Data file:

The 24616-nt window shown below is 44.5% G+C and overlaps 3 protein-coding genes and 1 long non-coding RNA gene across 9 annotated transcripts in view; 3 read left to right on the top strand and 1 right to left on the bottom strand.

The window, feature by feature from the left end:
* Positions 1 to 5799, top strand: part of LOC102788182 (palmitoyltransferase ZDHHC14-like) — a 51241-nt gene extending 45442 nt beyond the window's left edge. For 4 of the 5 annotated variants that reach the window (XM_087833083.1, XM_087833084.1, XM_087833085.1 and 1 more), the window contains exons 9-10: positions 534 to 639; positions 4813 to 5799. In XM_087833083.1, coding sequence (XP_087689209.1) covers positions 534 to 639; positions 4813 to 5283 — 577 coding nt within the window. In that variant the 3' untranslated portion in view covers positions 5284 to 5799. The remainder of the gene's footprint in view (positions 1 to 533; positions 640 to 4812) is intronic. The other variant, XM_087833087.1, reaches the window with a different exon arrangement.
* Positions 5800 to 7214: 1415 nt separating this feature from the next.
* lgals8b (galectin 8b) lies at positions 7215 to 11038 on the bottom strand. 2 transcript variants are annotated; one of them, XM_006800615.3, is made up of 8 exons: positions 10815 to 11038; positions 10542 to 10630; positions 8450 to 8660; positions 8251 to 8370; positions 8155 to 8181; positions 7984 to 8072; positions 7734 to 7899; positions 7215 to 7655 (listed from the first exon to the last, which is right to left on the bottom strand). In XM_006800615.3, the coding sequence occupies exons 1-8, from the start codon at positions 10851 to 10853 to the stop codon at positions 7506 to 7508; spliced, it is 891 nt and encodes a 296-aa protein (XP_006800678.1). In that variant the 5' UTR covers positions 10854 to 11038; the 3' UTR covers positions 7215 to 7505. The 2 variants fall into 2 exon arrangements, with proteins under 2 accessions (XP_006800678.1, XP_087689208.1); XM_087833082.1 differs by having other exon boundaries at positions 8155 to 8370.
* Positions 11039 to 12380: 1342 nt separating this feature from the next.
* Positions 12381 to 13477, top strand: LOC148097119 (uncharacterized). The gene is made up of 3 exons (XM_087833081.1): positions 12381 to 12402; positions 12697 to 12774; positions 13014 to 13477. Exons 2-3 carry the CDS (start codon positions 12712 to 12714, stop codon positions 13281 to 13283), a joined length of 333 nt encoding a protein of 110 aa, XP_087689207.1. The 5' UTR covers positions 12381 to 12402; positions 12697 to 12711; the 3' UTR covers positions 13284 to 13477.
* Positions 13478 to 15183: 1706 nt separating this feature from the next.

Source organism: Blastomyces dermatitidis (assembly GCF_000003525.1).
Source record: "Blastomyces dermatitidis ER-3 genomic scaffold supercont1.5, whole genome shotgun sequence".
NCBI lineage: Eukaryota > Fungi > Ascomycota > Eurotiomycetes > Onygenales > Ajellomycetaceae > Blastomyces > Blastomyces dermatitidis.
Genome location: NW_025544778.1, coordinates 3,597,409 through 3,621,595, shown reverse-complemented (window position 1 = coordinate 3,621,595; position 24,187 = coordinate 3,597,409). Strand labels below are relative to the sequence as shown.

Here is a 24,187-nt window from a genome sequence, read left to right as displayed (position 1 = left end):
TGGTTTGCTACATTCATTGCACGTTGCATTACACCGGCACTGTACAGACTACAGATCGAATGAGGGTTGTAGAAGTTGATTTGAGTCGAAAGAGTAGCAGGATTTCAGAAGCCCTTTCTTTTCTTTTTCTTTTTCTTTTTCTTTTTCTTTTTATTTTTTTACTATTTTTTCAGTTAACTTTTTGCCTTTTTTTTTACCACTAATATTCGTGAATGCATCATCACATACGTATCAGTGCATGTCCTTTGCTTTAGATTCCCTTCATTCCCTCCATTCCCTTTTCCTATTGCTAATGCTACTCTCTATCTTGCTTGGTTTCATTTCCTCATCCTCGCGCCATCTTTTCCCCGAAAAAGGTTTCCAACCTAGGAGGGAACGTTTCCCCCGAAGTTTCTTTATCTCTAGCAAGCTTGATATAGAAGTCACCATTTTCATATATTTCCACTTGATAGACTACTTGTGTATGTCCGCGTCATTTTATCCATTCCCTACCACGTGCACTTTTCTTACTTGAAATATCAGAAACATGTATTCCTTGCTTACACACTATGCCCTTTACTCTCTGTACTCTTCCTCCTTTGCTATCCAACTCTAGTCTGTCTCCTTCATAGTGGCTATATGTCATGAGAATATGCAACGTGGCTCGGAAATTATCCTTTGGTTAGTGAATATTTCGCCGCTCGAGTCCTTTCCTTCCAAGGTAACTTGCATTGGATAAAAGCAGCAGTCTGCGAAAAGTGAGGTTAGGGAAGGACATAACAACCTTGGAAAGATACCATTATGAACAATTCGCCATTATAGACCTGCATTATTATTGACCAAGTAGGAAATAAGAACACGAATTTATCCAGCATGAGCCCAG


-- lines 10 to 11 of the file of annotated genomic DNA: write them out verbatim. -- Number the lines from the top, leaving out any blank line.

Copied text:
Source record: "Blastomyces dermatitidis ER-3 genomic scaffold supercont1.5, whole genome shotgun sequence".
NCBI lineage: Eukaryota > Fungi > Ascomycota > Eurotiomycetes > Onygenales > Ajellomycetaceae > Blastomyces > Blastomyces dermatitidis.